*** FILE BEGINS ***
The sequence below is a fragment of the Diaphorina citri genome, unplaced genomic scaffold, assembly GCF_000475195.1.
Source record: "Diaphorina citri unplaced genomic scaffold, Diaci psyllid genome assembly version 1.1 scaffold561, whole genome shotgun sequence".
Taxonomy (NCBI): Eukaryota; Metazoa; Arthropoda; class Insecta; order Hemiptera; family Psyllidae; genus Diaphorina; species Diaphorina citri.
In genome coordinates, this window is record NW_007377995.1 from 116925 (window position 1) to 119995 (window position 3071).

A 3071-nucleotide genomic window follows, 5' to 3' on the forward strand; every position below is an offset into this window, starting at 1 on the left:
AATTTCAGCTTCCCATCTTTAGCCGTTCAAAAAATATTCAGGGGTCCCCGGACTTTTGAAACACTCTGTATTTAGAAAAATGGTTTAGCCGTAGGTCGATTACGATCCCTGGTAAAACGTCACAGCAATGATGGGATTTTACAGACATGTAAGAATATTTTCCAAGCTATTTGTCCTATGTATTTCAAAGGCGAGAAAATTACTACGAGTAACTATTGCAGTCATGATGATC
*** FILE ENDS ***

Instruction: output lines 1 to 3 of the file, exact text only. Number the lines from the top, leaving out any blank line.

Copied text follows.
The sequence below is a fragment of the Diaphorina citri genome, unplaced genomic scaffold, assembly GCF_000475195.1.
Source record: "Diaphorina citri unplaced genomic scaffold, Diaci psyllid genome assembly version 1.1 scaffold561, whole genome shotgun sequence".
Taxonomy (NCBI): Eukaryota; Metazoa; Arthropoda; class Insecta; order Hemiptera; family Psyllidae; genus Diaphorina; species Diaphorina citri.